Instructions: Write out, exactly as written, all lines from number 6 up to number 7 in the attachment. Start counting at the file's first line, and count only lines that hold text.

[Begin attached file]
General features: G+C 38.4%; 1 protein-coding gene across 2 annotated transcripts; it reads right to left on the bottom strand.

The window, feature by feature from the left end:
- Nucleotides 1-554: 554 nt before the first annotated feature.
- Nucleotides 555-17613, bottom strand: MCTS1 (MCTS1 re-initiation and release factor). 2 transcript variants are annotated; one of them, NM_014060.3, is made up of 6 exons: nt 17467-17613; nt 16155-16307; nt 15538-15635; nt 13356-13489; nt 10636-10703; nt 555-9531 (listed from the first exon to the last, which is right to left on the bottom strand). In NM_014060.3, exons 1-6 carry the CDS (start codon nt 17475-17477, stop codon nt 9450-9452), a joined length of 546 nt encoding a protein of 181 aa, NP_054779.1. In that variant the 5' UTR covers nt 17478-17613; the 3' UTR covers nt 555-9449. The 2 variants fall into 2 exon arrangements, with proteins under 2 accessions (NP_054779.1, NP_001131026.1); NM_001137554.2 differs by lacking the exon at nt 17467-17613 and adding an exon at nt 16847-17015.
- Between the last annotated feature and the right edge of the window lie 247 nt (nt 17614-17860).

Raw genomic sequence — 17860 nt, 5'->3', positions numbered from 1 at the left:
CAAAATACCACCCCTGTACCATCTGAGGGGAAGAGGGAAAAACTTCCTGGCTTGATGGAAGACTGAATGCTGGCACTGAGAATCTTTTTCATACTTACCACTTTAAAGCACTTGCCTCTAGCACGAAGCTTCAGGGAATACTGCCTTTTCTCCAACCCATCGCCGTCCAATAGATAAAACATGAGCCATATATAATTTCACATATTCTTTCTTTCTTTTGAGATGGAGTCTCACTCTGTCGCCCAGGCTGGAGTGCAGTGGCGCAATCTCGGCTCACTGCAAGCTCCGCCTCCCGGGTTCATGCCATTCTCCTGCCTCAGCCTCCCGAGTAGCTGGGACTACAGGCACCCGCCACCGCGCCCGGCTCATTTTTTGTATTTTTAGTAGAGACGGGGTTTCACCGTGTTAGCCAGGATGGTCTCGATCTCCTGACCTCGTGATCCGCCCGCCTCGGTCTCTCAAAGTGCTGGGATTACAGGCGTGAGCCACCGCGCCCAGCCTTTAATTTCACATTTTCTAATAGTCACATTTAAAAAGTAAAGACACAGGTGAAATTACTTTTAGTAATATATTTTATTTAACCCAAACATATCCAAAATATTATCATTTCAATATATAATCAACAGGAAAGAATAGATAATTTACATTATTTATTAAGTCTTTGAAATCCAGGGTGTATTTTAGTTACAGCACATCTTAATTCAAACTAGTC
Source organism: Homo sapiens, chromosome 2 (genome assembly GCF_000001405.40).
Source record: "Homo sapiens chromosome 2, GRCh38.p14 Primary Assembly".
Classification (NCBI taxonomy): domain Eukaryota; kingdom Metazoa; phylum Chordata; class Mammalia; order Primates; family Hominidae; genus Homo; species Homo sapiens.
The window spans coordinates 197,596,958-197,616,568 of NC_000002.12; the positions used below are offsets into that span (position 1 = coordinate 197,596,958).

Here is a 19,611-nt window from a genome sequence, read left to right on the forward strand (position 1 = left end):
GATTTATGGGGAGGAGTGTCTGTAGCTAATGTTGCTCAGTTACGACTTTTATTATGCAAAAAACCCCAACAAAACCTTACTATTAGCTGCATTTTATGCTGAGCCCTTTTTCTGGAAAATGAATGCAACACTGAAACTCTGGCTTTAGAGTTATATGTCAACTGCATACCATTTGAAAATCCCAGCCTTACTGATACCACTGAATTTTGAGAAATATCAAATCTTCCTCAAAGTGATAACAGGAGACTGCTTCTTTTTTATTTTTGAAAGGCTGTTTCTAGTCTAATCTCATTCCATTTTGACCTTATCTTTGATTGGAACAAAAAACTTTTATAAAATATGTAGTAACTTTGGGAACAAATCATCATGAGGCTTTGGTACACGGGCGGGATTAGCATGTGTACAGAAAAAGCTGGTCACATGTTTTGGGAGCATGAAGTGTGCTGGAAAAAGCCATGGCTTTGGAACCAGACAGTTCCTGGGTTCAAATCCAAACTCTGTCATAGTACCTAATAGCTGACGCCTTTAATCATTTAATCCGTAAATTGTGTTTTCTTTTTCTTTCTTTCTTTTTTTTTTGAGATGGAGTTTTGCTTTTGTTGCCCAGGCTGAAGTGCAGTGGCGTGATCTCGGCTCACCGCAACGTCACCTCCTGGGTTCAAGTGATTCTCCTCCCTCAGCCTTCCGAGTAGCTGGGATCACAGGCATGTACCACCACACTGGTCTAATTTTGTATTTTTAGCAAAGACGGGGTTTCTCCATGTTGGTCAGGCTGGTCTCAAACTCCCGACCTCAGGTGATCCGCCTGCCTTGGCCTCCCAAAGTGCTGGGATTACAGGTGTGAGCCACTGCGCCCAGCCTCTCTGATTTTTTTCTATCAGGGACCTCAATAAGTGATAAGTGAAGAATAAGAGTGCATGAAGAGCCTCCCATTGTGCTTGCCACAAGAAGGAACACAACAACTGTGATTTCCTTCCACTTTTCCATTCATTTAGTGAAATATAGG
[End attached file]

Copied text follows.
Raw genomic sequence — 17860 nt, 5'->3', positions numbered from 1 at the left:
CAAAATACCACCCCTGTACCATCTGAGGGGAAGAGGGAAAAACTTCCTGGCTTGATGGAAGACTGAATGCTGGCACTGAGAATCTTTTTCATACTTACCACTTTAAAGCACTTGCCTCTAGCACGAAGCTTCAGGGAATACTGCCTTTTCTCCAACCCATCGCCGTCCAATAGATAAAACATGAGCCATATATAATTTCACATATTCTTTCTTTCTTTTGAGATGGAGTCTCACTCTGTCGCCCAGGCTGGAGTGCAGTGGCGCAATCTCGGCTCACTGCAAGCTCCGCCTCCCGGGTTCATGCCATTCTCCTGCCTCAGCCTCCCGAGTAGCTGGGACTACAGGCACCCGCCACCGCGCCCGGCTCATTTTTTGTATTTTTAGTAGAGACGGGGTTTCACCGTGTTAGCCAGGATGGTCTCGATCTCCTGACCTCGTGATCCGCCCGCCTCGGTCTCTCAAAGTGCTGGGATTACAGGCGTGAGCCACCGCGCCCAGCCTTTAATTTCACATTTTCTAATAGTCACATTTAAAAAGTAAAGACACAGGTGAAATTACTTTTAGTAATATATTTTATTTAACCCAAACATATCCAAAATATTATCATTTCAATATATAATCAACAGGAAAGAATAGATAATTTACATTATTTATTAAGTCTTTGAAATCCAGGGTGTATTTTAGTTACAGCACATCTTAATTCAAACTAGTC